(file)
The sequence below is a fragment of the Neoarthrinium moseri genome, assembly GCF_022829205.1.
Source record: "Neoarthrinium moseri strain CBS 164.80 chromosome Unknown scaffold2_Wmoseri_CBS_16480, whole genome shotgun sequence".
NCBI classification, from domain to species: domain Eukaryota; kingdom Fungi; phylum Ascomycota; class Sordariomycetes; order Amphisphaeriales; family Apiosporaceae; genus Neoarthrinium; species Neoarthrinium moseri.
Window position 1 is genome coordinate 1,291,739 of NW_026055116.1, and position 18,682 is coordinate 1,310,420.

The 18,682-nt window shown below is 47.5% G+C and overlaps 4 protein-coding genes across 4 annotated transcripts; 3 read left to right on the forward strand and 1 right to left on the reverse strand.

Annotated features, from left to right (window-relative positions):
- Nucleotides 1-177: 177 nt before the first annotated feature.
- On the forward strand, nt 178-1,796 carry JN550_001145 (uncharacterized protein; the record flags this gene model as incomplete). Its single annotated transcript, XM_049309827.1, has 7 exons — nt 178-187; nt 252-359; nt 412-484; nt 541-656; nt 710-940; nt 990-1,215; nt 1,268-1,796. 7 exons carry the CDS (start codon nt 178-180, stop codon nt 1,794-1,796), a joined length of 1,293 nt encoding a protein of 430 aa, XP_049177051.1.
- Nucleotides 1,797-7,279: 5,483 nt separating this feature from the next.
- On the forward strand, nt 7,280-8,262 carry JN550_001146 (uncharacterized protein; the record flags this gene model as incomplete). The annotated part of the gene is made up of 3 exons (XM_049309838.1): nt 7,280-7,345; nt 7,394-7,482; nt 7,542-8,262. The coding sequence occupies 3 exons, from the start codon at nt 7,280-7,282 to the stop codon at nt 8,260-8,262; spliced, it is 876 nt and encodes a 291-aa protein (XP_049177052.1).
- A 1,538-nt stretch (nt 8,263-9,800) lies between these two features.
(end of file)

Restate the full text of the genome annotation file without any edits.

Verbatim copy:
The sequence below is a fragment of the Neoarthrinium moseri genome, assembly GCF_022829205.1.
Source record: "Neoarthrinium moseri strain CBS 164.80 chromosome Unknown scaffold2_Wmoseri_CBS_16480, whole genome shotgun sequence".
NCBI classification, from domain to species: domain Eukaryota; kingdom Fungi; phylum Ascomycota; class Sordariomycetes; order Amphisphaeriales; family Apiosporaceae; genus Neoarthrinium; species Neoarthrinium moseri.
Window position 1 is genome coordinate 1,291,739 of NW_026055116.1, and position 18,682 is coordinate 1,310,420.

The 18,682-nt window shown below is 47.5% G+C and overlaps 4 protein-coding genes across 4 annotated transcripts; 3 read left to right on the forward strand and 1 right to left on the reverse strand.

Annotated features, from left to right (window-relative positions):
- Nucleotides 1-177: 177 nt before the first annotated feature.
- On the forward strand, nt 178-1,796 carry JN550_001145 (uncharacterized protein; the record flags this gene model as incomplete). Its single annotated transcript, XM_049309827.1, has 7 exons — nt 178-187; nt 252-359; nt 412-484; nt 541-656; nt 710-940; nt 990-1,215; nt 1,268-1,796. 7 exons carry the CDS (start codon nt 178-180, stop codon nt 1,794-1,796), a joined length of 1,293 nt encoding a protein of 430 aa, XP_049177051.1.
- Nucleotides 1,797-7,279: 5,483 nt separating this feature from the next.
- On the forward strand, nt 7,280-8,262 carry JN550_001146 (uncharacterized protein; the record flags this gene model as incomplete). The annotated part of the gene is made up of 3 exons (XM_049309838.1): nt 7,280-7,345; nt 7,394-7,482; nt 7,542-8,262. The coding sequence occupies 3 exons, from the start codon at nt 7,280-7,282 to the stop codon at nt 8,260-8,262; spliced, it is 876 nt and encodes a 291-aa protein (XP_049177052.1).
- A 1,538-nt stretch (nt 8,263-9,800) lies between these two features.